Monday, March 29, 2010

An Eye for an Eye

When I’m angry, I lose my voice; no, not in the sense that I go quiet, but I become completely inarticulate. In person, face-to-face, I stammer, stutter, turn the color of Kool-Aid. You can’t see that when I blog. Instead, I go AWOL.

I’ve spent several days trying to write in all kinds of different ways about the cruelty we’ve witnessed recently in the blogosphere. Really there are no words I can say, except perhaps to quote my son: "Aaaaaahhhhhhhh!" Yet I cannot sit silently by either. So the only thing I can think to do is to take a different voice that I hope comes across at least a little better than my own. In the spirit of point-of-view writing, like I used to do with my writing students, I am going to express my feelings through a grandmother in my imagination. I do not know the real grandmother nor do I know anything about her, and I can only hope she wouldn’t mind too much me using my imagination to express my feelings here about the horrible treatment she received at the hands of an ignorant blogger. Okay, me shutting up now, so that I can speak…

You can call me Grandma.

During a recent afternoon babysitting my granddaughter, I was reminded again how hard it is for my son and his wife to face bigotry, discrimination, and judgment every day. Although it was a very difficult day, and an emotional one for me, I remain grateful for what I learned, and even more grateful for all my precious children and grandchildren.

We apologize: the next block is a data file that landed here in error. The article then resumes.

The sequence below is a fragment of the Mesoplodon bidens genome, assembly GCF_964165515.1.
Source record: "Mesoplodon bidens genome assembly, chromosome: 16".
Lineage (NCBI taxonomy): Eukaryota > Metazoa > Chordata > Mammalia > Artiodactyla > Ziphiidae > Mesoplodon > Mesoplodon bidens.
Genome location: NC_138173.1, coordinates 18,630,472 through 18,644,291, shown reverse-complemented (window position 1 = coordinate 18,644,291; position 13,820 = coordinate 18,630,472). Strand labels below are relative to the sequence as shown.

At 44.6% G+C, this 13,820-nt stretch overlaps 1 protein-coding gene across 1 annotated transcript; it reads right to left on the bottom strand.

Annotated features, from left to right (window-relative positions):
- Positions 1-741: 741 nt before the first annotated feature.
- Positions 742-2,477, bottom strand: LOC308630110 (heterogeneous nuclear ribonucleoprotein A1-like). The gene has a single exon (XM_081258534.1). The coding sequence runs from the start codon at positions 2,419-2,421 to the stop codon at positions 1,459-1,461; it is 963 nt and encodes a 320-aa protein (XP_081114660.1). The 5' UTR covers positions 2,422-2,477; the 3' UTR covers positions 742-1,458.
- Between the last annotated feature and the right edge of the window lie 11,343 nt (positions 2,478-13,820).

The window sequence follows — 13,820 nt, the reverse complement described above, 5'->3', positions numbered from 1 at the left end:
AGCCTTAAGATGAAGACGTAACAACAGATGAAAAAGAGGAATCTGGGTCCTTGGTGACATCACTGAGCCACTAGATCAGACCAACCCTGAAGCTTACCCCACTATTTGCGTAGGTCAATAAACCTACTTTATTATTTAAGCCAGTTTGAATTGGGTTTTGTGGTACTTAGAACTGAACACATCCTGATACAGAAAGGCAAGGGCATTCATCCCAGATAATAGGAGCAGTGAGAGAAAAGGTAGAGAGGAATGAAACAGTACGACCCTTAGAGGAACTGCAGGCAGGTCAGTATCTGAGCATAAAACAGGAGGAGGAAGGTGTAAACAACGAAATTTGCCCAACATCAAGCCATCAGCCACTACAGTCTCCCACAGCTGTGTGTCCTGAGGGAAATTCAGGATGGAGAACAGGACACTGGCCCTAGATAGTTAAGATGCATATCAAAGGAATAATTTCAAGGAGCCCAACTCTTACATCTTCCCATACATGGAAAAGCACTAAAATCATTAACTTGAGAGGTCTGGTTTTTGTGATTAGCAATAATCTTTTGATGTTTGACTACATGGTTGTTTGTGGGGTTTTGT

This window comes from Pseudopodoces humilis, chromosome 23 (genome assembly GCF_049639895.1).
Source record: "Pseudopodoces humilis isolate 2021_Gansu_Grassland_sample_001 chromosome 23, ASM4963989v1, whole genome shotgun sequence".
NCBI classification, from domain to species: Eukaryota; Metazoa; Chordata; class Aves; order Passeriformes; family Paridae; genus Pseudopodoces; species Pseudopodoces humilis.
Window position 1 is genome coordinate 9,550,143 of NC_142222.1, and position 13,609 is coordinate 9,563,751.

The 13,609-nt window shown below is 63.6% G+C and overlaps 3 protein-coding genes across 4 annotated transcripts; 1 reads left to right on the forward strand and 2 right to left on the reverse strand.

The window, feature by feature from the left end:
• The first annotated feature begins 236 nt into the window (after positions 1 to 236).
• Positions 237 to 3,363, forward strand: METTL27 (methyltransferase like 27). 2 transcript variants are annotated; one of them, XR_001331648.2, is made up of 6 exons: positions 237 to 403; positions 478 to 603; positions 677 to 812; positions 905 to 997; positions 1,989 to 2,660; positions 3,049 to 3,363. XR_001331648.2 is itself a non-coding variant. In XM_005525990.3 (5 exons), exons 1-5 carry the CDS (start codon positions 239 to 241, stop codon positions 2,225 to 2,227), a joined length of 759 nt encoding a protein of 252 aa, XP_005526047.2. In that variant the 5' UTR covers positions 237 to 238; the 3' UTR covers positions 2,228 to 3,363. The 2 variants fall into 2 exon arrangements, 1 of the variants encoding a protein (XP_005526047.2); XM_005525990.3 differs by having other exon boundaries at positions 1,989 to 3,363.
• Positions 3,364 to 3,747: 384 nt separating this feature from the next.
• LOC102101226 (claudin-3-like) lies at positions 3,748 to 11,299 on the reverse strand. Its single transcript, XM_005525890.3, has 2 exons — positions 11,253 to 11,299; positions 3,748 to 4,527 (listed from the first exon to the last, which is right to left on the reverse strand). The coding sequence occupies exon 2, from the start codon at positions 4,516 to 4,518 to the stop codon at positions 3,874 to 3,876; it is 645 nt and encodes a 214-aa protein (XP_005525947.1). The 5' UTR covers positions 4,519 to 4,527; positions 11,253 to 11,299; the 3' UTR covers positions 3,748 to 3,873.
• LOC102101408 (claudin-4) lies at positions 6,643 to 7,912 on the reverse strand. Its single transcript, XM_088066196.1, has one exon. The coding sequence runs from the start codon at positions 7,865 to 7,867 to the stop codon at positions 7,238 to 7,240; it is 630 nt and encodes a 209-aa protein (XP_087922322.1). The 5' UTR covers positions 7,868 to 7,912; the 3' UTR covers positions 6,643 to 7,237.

My granddaughter had to have yet another painful blood draw on the day I’m describing, and since both my son and daughter-in-law long ago used up their sick and vacation days and fear for their jobs if they continue to miss work, I volunteered to help out. Blood draws are never easy. I promised my granddaughter that after the lab work, she could choose something fun to do. Sweet girl that she is, she wanted email her brother, my grandson, now serving in the military, but her computer has some kind of virus. Could we go to the library to use computers, she asked? Well, I don’t know an email from Morse Code, and libraries can be tricky for our sweet girl, but grandma did say she could do whatever she chose, so that is how we found ourselves waiting to use public computers already in use, and how we came to be the objects of scorn and ridicule.

When my granddaughter and I got to the computers, some children were already playing video games. My granddaughter’s autism has a negative impact on her impulse control, and while 15 hours a week of ABA therapy for the last 18 months has given her a number of useful tools to deal with the stress of waiting her turn, it is still a struggle for her. I smile even now to picture how she tried her best to remember the coping mechanisms she’d learned while clearly feeling impatient and exhausted from her morning visit to the Children’s Hospital.